Mary Lou hoped that Mark was as accommodating as he had been up to that point on down the line when things got more convoluted and sticky, as Mary Lou was expecting. They discussed other things she would need and Mark said he expected that they could get everything set up and ready to go by noon, or shortly thereafter.
Mary Lou took her time getting ready. She flipped on the television, which he never did before work, and listen to the news, and then listen to a talk show. It seems so strange having this extra time, these few minutes not to have to rush off to work. She showered, dressed, put on makeup, and even had some breakfast. After messing around all that time, it was only 10:30 AM. She still had an hour and a half before was time to show up at the new office. Maybe she'd go downtown, go into the mall and into the food court and check on Lucia. See if she could see Isabel and make sure that the two of them were okay. Not that she needed to do that, because, she didn't have any expectations that anything would be wrong. But she had this extra time, this extra time she wasn't used to having.
The morning was brisk. After a hard run the briskness would have felt fine. Of course, there had been plenty of time for a brisk run but Mary Lou had not taken it. She put up her collar, put her hands in her pocket and picked up her pace. If she walked faster, she would warm up, perhaps even before she reached the platform, where she would catch the light-rail downtown.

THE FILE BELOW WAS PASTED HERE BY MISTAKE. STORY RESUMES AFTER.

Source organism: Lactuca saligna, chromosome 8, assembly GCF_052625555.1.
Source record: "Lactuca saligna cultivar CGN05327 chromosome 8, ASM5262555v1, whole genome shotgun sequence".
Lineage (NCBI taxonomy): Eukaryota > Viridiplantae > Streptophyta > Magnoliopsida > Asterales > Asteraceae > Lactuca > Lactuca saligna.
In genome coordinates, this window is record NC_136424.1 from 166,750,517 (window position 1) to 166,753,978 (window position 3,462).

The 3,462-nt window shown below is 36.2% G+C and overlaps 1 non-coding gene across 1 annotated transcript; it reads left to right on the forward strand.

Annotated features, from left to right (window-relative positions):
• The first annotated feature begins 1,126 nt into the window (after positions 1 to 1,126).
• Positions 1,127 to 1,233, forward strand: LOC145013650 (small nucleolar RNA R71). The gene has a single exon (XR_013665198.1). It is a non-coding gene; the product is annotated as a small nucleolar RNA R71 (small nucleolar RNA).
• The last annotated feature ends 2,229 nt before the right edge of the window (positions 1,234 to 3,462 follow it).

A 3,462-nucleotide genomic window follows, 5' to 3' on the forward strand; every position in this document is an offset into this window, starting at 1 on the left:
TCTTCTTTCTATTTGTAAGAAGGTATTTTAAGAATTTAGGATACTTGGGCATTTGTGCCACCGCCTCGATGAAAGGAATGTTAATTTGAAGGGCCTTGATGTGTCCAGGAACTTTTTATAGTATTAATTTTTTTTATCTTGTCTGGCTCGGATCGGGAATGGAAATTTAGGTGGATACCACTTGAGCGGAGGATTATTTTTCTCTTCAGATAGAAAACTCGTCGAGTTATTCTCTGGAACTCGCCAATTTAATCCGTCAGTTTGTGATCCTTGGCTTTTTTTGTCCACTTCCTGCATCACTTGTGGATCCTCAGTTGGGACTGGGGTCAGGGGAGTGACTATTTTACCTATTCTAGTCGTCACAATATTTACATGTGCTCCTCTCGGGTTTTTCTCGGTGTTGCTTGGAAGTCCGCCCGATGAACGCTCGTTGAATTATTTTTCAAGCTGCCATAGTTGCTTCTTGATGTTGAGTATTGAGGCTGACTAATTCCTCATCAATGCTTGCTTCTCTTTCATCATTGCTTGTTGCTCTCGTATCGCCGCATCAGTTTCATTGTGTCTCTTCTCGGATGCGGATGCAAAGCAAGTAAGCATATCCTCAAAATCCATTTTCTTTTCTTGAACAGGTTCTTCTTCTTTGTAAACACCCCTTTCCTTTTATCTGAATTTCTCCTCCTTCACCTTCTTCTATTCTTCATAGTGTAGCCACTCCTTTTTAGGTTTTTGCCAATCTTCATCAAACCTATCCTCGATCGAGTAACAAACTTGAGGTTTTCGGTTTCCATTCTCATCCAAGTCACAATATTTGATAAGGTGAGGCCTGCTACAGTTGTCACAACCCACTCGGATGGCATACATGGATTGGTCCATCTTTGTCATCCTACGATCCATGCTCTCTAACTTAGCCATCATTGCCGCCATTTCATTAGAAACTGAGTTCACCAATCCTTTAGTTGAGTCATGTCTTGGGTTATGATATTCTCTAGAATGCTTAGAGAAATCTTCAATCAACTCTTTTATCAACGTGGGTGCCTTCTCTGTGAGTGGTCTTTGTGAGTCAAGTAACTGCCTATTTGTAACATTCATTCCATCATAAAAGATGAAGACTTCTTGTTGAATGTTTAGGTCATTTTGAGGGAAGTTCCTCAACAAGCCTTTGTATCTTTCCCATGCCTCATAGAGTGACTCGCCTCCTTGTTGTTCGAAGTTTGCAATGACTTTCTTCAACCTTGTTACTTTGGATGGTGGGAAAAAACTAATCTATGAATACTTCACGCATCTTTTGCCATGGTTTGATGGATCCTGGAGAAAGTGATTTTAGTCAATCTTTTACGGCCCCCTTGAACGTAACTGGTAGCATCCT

The traffic was heavy, but not as heavy as it would have been earlier. It ran unbelievably busy from about 6 AM to about 9 AM. That's why Mary Lou had chosen the work schedule she had, because the traffic wasn't bad at 10 AM or later in the evening at 9 PM or later. Evening traffic during the normal commute, which run from about 4:30 PM to 6:30 PM, was always the worst of the day. She avoided it like the plague.
She stepped onto the train. It wasn't completely empty, but there were very few people on it. She had her selection of seats and found one convenient to look out the window toward the east, into the mountains. Usually she had her e-book reader with her. It contained hundreds of books, nigh onto a thousand. It allowed her to listen to music as she read. It would even read the text out loud. Also, she could cook professionally read books on it to listen to. Most of the time, today, however she just looked out the window, imagining her new office, her new assignment. She also thought about Lucia. Lucia and Isabel.
It was impossible to think about Lucia without thinking about herself. Lucia's situation seemed so tenuous, so fraught with anxiety and danger. Over against that was Mary Lou's situation. It didn't seem to be anything but be anxious about. It didn't seem filled with danger at all. There was, of course, as in every life, some tension and anxiety: most of it with perspective her had to do with her estrangement from her family and her culture and religion. Over against that there was Lucia. She wondered when the girl had come to America. She wondered how old she would have been then. She wondered how long she had gone to school here in the United States and how she had done, particularly with her disabilities. She wondered if the American system had in some way accommodated her relative to her disability, or had they simply cast her off because she was an immigrant without legal documents to be there. There is so much she wished she knew about the girl, and she planned to try and find out more.